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Gisèle Gelbert

The Illiterate Brain

Is illiteracy a social scourge, or is it an aphasia-like disorder? To find the answer, Gisèle Gelbert delves into the mysteries of the brain of an illiterate person, and teaches us the art of `repairing' it. She shows us how illiteracy may be cured using a technique that she has developed and practised with success for many years with children, teenagers, and adults. Her method requires patience, great precision, and a series of therapeutic exercises requiring only pencil, paper, a book, and a tape recorder. In the course of her practice, Gelbert gradually constructed an increasingly complex schema of linguistic functions which enables her to define how someone speaks, listens, understands, reads, or writes. By thoroughly breaking down each linguistic act, she is able to define and localise with great accuracy the disorders observed in both written and oral expression. She also makes use of the schema to develop exercices that are especially adapted to the clinical observation of localised disorders, thus opening the door to new therapeutic possiblilities. Every year, Gelbert holds a series of seminars for the benefit of other practitioners in the combat against illiteracy, including linguists, childpsychiatrists, psychoanalysts, phoneticians, and teachers. During the course of her seminars, which meet every two months, she trains others in the use of her technique, explaining the sometimes complex aspects of the theory of aphasia-like disorders, and illustrating her explanations with clinical cases and specific exercises. The seminars also serve to keep her listeners informed on the current state of her research. The seminar is the reflection of an approach to teaching. It is hoped that the publication of this first volume will provide readers of "Lire c'est vivre" and "Lire c'est aussi écrire with the means and insights that will enable them to better understand the implications of Gelbert's work.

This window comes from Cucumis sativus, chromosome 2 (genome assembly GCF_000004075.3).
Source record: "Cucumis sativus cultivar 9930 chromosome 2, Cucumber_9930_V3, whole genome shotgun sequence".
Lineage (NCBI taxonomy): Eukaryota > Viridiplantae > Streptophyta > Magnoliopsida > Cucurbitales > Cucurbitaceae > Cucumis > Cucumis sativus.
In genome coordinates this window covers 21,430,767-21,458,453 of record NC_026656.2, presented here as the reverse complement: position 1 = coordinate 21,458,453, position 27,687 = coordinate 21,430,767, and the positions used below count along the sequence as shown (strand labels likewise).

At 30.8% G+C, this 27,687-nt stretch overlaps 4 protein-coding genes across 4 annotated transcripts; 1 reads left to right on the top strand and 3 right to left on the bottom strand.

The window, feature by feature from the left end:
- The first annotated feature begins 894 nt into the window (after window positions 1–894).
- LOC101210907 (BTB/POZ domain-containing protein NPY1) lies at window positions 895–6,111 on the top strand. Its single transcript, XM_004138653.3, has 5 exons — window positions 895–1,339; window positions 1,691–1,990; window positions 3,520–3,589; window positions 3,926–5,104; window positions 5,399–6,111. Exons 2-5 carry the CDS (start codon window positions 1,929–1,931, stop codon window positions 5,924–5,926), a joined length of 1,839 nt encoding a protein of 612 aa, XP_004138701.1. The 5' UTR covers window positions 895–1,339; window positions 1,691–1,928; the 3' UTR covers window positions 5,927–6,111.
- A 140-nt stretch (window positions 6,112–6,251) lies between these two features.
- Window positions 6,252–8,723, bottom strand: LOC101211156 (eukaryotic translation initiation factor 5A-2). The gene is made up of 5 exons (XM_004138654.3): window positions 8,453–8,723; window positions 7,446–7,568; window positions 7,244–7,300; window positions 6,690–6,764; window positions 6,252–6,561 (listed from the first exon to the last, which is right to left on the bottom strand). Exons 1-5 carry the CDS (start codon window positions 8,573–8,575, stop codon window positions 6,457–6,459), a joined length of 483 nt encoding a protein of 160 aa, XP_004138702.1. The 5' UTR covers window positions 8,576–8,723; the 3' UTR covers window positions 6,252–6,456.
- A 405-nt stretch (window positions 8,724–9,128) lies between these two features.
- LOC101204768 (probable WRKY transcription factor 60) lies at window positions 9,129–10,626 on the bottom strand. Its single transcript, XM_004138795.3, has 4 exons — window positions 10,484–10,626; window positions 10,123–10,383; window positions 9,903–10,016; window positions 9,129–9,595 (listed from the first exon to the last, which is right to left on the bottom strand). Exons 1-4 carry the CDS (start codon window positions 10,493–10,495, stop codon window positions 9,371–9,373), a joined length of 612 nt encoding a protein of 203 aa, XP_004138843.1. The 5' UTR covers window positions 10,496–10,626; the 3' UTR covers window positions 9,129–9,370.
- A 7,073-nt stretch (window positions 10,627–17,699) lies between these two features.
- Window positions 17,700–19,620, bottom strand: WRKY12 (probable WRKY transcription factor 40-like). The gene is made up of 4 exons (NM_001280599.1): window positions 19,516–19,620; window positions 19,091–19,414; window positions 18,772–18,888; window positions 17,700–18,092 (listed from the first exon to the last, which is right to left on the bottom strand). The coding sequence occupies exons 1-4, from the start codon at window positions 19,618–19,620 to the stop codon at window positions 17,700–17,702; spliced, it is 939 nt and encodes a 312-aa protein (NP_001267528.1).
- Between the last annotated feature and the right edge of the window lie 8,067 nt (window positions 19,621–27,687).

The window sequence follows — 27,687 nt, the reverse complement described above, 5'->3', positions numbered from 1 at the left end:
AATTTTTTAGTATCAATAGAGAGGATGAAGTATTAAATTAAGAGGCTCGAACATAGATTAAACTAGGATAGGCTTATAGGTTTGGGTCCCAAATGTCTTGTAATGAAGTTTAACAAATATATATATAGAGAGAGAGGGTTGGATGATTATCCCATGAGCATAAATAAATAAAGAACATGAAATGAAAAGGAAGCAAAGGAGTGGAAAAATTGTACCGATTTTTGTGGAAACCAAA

Gisèle Gelbert is a neurologist and aphasiologist. She is the author of "Lire c'est vivre "(Opus no. 23, 1996) and "Lire c'est aussi écrire" (1998).